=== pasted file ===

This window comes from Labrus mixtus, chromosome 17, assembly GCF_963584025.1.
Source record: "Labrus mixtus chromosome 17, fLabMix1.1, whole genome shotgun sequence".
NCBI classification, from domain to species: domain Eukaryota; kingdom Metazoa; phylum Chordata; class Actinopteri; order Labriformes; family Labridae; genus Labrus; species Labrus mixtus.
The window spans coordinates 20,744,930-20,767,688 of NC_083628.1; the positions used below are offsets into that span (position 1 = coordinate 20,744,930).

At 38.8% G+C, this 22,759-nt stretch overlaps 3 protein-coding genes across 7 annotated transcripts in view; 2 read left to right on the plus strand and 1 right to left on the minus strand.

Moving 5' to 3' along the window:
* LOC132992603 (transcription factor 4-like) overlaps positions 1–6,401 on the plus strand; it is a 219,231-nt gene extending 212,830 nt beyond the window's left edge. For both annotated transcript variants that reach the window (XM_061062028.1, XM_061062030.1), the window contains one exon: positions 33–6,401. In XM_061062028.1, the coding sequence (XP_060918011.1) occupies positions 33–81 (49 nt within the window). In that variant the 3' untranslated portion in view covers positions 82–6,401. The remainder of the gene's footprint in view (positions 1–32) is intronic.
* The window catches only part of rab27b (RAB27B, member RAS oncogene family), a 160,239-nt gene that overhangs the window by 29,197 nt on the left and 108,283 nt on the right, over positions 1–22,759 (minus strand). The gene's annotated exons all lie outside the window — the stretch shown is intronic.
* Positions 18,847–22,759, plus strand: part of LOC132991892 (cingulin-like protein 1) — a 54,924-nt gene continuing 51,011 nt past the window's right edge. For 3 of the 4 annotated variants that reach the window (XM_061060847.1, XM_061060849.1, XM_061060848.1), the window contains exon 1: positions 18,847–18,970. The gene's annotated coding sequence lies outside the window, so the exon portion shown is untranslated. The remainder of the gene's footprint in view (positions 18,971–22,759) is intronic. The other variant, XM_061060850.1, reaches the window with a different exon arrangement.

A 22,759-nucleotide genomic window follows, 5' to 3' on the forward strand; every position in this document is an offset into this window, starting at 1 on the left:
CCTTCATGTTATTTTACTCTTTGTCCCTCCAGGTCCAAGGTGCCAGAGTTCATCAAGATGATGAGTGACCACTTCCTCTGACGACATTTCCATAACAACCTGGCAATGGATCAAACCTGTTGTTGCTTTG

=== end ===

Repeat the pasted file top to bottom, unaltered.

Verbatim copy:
This window comes from Labrus mixtus, chromosome 17, assembly GCF_963584025.1.
Source record: "Labrus mixtus chromosome 17, fLabMix1.1, whole genome shotgun sequence".
NCBI classification, from domain to species: domain Eukaryota; kingdom Metazoa; phylum Chordata; class Actinopteri; order Labriformes; family Labridae; genus Labrus; species Labrus mixtus.
The window spans coordinates 20,744,930-20,767,688 of NC_083628.1; the positions used below are offsets into that span (position 1 = coordinate 20,744,930).

At 38.8% G+C, this 22,759-nt stretch overlaps 3 protein-coding genes across 7 annotated transcripts in view; 2 read left to right on the plus strand and 1 right to left on the minus strand.

Moving 5' to 3' along the window:
* LOC132992603 (transcription factor 4-like) overlaps positions 1–6,401 on the plus strand; it is a 219,231-nt gene extending 212,830 nt beyond the window's left edge. For both annotated transcript variants that reach the window (XM_061062028.1, XM_061062030.1), the window contains one exon: positions 33–6,401. In XM_061062028.1, the coding sequence (XP_060918011.1) occupies positions 33–81 (49 nt within the window). In that variant the 3' untranslated portion in view covers positions 82–6,401. The remainder of the gene's footprint in view (positions 1–32) is intronic.
* The window catches only part of rab27b (RAB27B, member RAS oncogene family), a 160,239-nt gene that overhangs the window by 29,197 nt on the left and 108,283 nt on the right, over positions 1–22,759 (minus strand). The gene's annotated exons all lie outside the window — the stretch shown is intronic.
* Positions 18,847–22,759, plus strand: part of LOC132991892 (cingulin-like protein 1) — a 54,924-nt gene continuing 51,011 nt past the window's right edge. For 3 of the 4 annotated variants that reach the window (XM_061060847.1, XM_061060849.1, XM_061060848.1), the window contains exon 1: positions 18,847–18,970. The gene's annotated coding sequence lies outside the window, so the exon portion shown is untranslated. The remainder of the gene's footprint in view (positions 18,971–22,759) is intronic. The other variant, XM_061060850.1, reaches the window with a different exon arrangement.

A 22,759-nucleotide genomic window follows, 5' to 3' on the forward strand; every position in this document is an offset into this window, starting at 1 on the left:
CCTTCATGTTATTTTACTCTTTGTCCCTCCAGGTCCAAGGTGCCAGAGTTCATCAAGATGATGAGTGACCACTTCCTCTGACGACATTTCCATAACAACCTGGCAATGGATCAAACCTGTTGTTGCTTTG